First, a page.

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A combination of emergencies on board a train, signal malfunctions and a cracked rail brought much of Toronto’s subway system to a halt last week, raising questions about the city’s readiness to become a major business, sports and entertainment centre in North America.

Melissa Tait/The Globe and Mail

A combination of emergencies on board a train, signal malfunctions and a cracked rail brought much of Toronto's subway system to a halt last week, raising questions about the city's readiness to become a major business, sports and entertainment centre in North America.

Even without the frequent service delays, subway overcrowding during rush hours has become a frequent cause of frustration for commuters, who are increasingly relying on ride-hailing services to get to their destinations.

Mayor John Tory is the first to acknowledge that the 60-year-old subway system no longer meets the needs of Canada's largest city, which is bursting at the seams.

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"Toronto is growing fast, and we have to keep up," Tory said at a recent news conference. "Strong and robust transit is vital to the residents and to their lives. It's vital to the economy, and to the whole city and province in terms of our liveability and competitiveness."

Tory, who is facing a municipal election in October, has ambitious goals for the city, including hosting Amazon's second North American headquarters – a $5-billion project that would create 50,000 new technology jobs. Toronto is also bidding to host several games for the 2026 FIFA World Cup. And the city has partnered with Google parent company Alphabet in a project that aims to build a futuristic "mini-city" on the lakeshore.

However, experts say Toronto needs to move faster.

"We need to be mindful not only about attracting talent, but also with keeping up with the growth that we're already projecting to occur in Toronto," said Cherise Burda, the executive director at Ryerson's City Building Institute.

Burda said the population of the city's downtown core – currently 240,000 people – is expected to double over the next 25 years.

"We cannot double the number of cars on the road. So in my opinion, we are not moving fast enough to build transit," she said.

Murtaza Haider, a transportation engineer also with Ryerson University, says the city desperately needs a relief subway line – another east-west line about a kilometre south of the existing one, which he calls a necessary redundancy.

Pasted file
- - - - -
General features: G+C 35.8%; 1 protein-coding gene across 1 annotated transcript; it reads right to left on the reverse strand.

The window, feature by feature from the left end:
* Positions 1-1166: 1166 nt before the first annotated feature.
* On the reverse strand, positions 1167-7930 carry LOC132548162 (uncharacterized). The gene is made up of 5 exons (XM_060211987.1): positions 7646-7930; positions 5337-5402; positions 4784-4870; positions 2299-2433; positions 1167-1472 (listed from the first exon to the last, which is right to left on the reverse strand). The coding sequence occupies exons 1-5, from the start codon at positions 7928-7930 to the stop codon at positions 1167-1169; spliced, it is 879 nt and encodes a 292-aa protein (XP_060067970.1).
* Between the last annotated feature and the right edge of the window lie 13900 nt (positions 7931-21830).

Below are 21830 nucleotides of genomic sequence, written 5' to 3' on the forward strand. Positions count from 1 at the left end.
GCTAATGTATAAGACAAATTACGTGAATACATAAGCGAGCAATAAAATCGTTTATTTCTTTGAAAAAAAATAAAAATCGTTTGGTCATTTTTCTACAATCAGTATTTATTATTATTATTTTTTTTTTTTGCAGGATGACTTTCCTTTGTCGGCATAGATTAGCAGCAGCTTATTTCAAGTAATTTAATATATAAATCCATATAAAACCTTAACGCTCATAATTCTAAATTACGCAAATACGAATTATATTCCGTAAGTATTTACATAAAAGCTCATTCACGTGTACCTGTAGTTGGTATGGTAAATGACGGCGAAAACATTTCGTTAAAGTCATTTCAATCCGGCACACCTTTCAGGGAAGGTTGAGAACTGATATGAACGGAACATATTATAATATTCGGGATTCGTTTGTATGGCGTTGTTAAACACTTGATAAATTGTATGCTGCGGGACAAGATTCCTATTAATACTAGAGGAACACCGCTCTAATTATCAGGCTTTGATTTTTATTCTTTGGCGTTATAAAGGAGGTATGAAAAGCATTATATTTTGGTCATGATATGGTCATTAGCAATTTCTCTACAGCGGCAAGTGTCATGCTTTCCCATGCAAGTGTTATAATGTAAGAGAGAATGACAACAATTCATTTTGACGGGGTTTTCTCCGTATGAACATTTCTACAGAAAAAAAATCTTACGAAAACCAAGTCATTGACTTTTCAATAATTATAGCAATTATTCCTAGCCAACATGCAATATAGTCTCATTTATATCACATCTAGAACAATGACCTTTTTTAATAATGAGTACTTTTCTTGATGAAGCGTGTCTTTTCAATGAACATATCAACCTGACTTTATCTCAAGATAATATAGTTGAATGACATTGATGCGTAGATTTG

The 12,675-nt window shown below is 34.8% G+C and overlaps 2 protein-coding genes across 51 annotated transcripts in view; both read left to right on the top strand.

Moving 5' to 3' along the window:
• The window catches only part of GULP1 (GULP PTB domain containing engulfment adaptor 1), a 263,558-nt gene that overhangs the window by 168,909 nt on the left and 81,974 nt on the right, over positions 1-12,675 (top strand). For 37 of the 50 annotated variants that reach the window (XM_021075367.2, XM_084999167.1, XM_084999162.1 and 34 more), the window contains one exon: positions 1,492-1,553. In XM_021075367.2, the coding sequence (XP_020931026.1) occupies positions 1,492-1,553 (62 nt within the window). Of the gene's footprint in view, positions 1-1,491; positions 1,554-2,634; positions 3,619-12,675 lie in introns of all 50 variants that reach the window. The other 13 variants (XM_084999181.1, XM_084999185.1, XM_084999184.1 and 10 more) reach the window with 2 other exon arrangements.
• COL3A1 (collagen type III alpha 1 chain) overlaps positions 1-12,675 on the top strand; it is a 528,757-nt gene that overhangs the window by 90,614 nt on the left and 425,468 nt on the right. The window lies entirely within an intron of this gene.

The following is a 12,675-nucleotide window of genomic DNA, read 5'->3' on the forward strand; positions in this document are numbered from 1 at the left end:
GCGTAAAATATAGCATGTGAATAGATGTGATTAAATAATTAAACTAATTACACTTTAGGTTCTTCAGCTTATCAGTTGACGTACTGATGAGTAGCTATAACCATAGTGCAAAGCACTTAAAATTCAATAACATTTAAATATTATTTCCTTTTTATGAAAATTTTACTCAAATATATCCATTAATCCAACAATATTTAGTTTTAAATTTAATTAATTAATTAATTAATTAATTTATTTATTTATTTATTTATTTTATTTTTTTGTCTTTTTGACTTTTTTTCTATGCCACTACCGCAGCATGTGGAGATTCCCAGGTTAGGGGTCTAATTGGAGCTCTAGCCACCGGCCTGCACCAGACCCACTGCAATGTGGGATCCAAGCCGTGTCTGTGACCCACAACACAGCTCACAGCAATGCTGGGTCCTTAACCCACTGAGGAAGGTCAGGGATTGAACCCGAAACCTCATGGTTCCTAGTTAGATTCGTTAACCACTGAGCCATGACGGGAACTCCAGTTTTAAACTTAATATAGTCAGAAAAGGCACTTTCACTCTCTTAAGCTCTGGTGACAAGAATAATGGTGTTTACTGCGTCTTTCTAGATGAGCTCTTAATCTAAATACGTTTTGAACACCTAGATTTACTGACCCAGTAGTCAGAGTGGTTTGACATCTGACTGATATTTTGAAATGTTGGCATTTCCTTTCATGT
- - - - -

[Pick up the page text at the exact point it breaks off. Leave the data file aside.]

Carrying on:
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"We have built the wrong transit in the last 20 years," said Haider, adding that people have been calling for a relief line for decades. "Where transit is really needed, we find excuses not to build it."

Meanwhile, commuter frustration came to the fore last Tuesday, when thousands of people faced long delays during morning rush hour following the shutdown of one of the two major north-south subway lines due to technical and emergency issues. Commuters expressed their anger on social media, with many posting photos of overcrowded subway platforms and complaining about lack of information.

Teddy Wilson, who works near one of the city's busiest subway stations, was caught in the Tuesday delay.

"I was trying to save money on Uber, so I thought I'd take the subway to work," he said, but that proved to be a mistake.

"When I got on the platform, there was nowhere to go, because it was a sea of people. It was like gridlock, but people."

Toronto Transit Commission spokesman Brad Ross said the city has done a good job of integrating different transportation modes, such as streetcars, subways and buses, but some of the other infrastructure is out of date and slow.

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"Every city is unique, every city has its own challenges, every city does some things really well and suffers at others. Toronto is the same," he said. "That is something that we are addressing through the replacement of the existing system ... The problem is that it takes time."

Tory agrees there's been quite a lot of discussion about the relief line.

"It sits at the top of the priority list, but it sits at the top of the priority list with a necessary schedule to be followed," he said.

The municipal, provincial and federal governments have pledged $100-million to the design and planning of the relief line, which the city projects will be built by 2031.

"That's not soon enough," said Burda. "Without a downtown relief line, it's just going to get worse and more congested," she said.

In the meantime, the relief line is in the planning phase, and there are steps the city can take to help relieve the excess pressure on the existing subway, she said.

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"In the downtown core, a huge percentage of people walk or cycle. It's growing. And I think it's growing because people are frustrated with the transit system," Burda said.

The city should build up its network of bike lanes, Burda said. Cyclists, along with pedestrians, reduce the number of people waiting on train platforms.

"Compare that to building a subway. It's cheaper and it's faster."

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